Public consultation on a Freedom of Information (FOI) law for the Island will commence early next month, Chief Minister Allan Bell MHK announced today.
The consultation on a draft Freedom of Information Bill will start on Monday February 10 and run for six weeks, he said.
Mr Bell commented:
‘The progression of FOI is a significant step to underpin the operation of open government in the Isle of Man, building on the measures that are already in place to support transparency and accountability.
‘But this is wide ranging and complex legislation with implications for the whole of the public sector. It is essential that we get this Bill right, so that it works effectively for the public without detriment to their services, and the consultation is all part of the process of giving it proper consideration.’
Amongst other things, the Chief Minister explained, the consultation will help to clarify the estimated cost of FOI across Government, an important issue at a time of serious pressure on public spending.
Even with a Freedom of Information law, he said, there will still be areas where legitimate confidentiality has to be protected, a principle recognised in FOI regimes around the world. As is the case in other countries there will be a number of exemptions, absolute or qualified, the latter category being subject to consideration of the public interest.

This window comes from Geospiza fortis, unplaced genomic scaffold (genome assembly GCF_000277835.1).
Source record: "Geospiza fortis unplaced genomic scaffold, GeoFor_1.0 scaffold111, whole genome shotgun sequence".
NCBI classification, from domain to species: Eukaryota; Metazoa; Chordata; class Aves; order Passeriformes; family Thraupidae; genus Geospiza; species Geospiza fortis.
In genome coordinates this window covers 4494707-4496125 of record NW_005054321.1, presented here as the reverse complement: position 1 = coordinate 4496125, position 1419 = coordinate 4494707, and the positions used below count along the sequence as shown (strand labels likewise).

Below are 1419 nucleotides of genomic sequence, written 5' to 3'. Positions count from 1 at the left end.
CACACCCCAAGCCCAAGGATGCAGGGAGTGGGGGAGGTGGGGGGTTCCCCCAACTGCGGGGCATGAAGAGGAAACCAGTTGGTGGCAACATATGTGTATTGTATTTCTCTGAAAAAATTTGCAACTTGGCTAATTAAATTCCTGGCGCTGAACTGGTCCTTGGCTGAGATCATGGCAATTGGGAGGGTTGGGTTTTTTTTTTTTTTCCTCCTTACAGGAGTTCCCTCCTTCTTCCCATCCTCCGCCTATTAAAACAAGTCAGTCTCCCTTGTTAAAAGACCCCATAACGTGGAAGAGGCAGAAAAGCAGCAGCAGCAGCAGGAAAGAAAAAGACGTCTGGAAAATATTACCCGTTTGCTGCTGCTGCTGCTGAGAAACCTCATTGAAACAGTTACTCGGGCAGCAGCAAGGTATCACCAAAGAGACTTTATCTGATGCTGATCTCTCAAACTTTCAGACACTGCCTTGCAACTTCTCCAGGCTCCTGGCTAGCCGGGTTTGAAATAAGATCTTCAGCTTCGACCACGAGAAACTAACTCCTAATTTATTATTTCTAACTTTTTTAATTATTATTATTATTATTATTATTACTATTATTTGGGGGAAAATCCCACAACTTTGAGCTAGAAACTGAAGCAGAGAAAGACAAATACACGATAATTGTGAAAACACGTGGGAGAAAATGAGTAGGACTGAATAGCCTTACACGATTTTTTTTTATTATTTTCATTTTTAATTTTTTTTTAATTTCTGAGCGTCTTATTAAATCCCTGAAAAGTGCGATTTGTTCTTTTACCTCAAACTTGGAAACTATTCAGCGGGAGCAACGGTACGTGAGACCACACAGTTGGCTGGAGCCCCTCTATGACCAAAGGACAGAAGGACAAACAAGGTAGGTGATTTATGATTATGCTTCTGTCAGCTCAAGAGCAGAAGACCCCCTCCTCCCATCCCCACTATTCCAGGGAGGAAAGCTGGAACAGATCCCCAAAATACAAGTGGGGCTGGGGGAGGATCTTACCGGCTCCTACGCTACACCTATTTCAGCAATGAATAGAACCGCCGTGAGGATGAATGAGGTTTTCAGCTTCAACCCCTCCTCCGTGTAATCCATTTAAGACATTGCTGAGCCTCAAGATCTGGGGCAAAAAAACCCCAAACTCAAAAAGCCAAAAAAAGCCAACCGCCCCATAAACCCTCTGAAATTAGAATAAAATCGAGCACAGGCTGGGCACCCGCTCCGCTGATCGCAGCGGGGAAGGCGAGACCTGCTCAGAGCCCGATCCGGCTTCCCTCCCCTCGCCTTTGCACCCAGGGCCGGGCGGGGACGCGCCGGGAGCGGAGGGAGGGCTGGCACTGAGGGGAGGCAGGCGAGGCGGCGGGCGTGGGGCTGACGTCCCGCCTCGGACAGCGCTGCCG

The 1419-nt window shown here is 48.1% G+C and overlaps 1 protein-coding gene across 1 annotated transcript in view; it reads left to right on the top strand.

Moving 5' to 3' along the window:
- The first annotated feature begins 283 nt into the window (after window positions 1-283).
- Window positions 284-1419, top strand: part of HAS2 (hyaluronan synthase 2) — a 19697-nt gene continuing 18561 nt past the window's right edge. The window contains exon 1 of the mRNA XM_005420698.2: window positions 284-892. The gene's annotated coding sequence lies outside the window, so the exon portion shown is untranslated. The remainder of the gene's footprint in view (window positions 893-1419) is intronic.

The type and range of information available under FOI is expected to be similar to what is already obtainable under the Code of Practice on Access to Government Information, in place since 1996. Analysis of the available reports shows that over 17 years of its operation there have been eleven complaints of Government wrongly withholding information under the Code, four of which have been upheld.
A key difference between Freedom of Information legislation and the Code of Practice is that FOI gives the public a legal right to access information, whereas the Code is non-statutory.
The Chief Minister concluded:
‘The Council of Ministers remains committed to the promotion of open government but not at the expense of other things that are important to the public. The Bill going out to consultation will therefore seek to strike a balance between openness, legitimate confidentiality and what the Island can realistically afford.’